Soldiers and village people alike grew close to their four legged companions, and it’s likely that they were responsible for many of the troops holding onto their sanity while in the grips of an unwinnable battle.
Swinging with an unknown American soldier (c.1969).
Even though US troops were in Vietnam for a very serious reason that doesn’t mean that they didn’t take a break every once in a while. While there are plenty of stories about the horrors that soldiers inflicted on locals, there are just as many Vietnamese villagers who saw the softer side of the American military. Take for instance this photo that shows a solider kicking back and doing his best to placate a young boy who’s living in the middle of a war zone.
Even though this soldier was in the middle of a fight, he did his best to make sure that this child felt safe, secure, and happy - and for that he deserves to be thanked.
Soldier in Vietnam war with a cute little kitten.
Cats all over the world are just begging to be picked up and cuddled, and that goes double for the jungle kittens of Vietnam. While in the midst of a horrendous battle it must have been a slice of heaven to be able to snuggle with a cute little cat and pretend that you were back at home. While the jungles of Vietnam were filled with giant snakes and huge bugs, it was also home to plenty of cuddly animals.
Soldiers weren’t necessarily allowed to keep pets, but that doesn’t mean they didn’t take a breather to play with a cute cat. That would just be inhumane.
In a curious ending to a bizarre conflict, American troops boarded jets under the watchful eyes of North Vietnamese and Viet Cong observers in Saigon.
After the fall of Saigon in 1973, the US military got out of Vietnam faster than you can say “Francis Ford Coppola’s Apocalypse Now.” One of the strangest things about their departure was how it was so heartily supported by the Viet Cong - the very people who the US had been fighting up until then.
Rather than risk escalating a war that was ostensibly over, the North Vietnamese were happy to see the US troops go, and they essentially counted troops to make sure no one was sticking around to continue some kind of shadow war. It was truly a bizarre end to a bizarre war.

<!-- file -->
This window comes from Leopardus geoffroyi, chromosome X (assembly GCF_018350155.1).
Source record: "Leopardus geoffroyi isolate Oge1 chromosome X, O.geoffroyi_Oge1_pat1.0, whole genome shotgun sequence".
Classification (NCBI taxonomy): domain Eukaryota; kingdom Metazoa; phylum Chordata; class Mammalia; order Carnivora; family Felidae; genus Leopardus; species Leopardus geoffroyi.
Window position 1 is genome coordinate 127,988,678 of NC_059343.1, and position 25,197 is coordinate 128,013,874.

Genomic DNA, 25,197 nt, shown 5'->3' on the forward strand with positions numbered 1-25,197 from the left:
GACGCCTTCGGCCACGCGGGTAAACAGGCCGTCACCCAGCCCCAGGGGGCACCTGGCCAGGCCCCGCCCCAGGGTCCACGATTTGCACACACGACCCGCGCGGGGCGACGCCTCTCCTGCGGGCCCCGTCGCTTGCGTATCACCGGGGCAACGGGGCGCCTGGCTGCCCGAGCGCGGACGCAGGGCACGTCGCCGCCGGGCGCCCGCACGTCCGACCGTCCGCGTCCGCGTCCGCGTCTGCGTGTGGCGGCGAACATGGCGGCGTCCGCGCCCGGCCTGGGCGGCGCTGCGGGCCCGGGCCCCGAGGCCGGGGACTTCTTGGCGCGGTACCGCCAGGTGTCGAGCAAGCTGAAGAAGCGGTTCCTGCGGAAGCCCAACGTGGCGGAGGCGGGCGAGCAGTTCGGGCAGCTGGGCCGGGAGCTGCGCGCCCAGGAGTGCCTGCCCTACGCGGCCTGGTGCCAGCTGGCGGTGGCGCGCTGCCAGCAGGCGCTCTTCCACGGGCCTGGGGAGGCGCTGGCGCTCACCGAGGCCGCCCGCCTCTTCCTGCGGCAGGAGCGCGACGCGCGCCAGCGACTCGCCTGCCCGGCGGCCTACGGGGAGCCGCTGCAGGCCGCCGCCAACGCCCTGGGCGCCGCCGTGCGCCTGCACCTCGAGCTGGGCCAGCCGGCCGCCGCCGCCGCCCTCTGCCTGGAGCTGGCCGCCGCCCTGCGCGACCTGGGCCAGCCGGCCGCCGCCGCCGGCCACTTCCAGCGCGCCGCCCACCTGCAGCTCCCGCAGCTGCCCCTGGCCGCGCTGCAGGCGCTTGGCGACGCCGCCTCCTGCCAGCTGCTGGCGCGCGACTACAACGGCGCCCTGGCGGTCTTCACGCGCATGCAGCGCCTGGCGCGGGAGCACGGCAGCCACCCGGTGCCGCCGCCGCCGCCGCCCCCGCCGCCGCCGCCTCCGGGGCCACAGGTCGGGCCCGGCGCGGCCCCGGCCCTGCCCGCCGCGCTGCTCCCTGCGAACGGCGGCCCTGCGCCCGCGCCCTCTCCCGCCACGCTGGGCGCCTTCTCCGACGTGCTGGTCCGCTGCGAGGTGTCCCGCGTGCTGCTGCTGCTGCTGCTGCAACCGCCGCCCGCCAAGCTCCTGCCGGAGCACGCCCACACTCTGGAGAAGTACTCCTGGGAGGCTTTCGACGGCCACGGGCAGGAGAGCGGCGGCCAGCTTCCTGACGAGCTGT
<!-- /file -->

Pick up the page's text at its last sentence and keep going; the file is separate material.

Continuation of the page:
Memorial service, 12th Infantry Regiment.
There’s nothing worse than having to say goodbye to fallen comrades who’ve given their lives in the service of their country. The braves men of the 12th Infantry Regiment have been fighting for America at home and abroad since the War of 1812, and they’re one of the most celebrated infantries in the military.
During Vietnam the 12th Infantry Regiment was the only regiment that sent five battalions to the war, which means that they lost a lot of brave men. The men in this photo are paying their respects not only to the friends they lost in the war, but the troops who gave their lives in every war previous.
Protesters want the end of the Vietnam war.
Whether they served in the military or not, there isn’t one person in the United States that the Vietnam War didn’t effect. While many anti-war protestors were painted as being unpatriotic, that couldn’t be further from the truth. The anti-war movement was dedicated to bringing home troops that they felt were fighting an unjust war.
Protestors didn’t know why the government was sending young men to fight a war when there was no reason for America to intrude. This movement was one that spanned color, creed, and generations. Even though the movement didn't end the war, they made their voices heard and that's what counts.
Phyllis Diller performing in 1967 during the Bob Hope show for American troops at Can Ranh Bay, South Vietnam.
It’s hard to imagine a loud, meta-comic like Phyllis Diller going over with American troops stationed in Vietnam, but like many performers of the era she made it her business to make sure that the boys ensconced in this insane war knew that everyone back home was thinking of them. Diller toured with Bob Hope’s Christmas special from 1966 to January of the next year and traveled to places like Vietnam, Thailand, Guam, Wake Island, and the Philippines.
In 1978 Diller was awarded the USO Liberty Bell Award “for demonstrating concern for the welfare and morale of America’s armed forces” from the USO of Philadelphia Inc.
Oliver Stone (writer/director enlisted in the Army during the Vietnam War and requested combat duty. Awarded Bronze Star with V for heroism in ground combat.
Most young men who faced military enlistment during Vietnam didn’t exactly want to go to the front lines, but most young men weren’t future director Oliver Stone. In 1967 Stone joined the U.S. Army and requested combat duty. The director later said of his fervent decision to join up:
I thought war was it; it was the most difficult thing a young man could go through... It was a rite of passage. And I knew it would be the only war of my generation, so I said, 'I've gotta get over there fast, because it's going to be over.' There was also a heavy streak of rebelliousness in the face of my father, and I think I was trying to prove to him that I was a man, not a boy.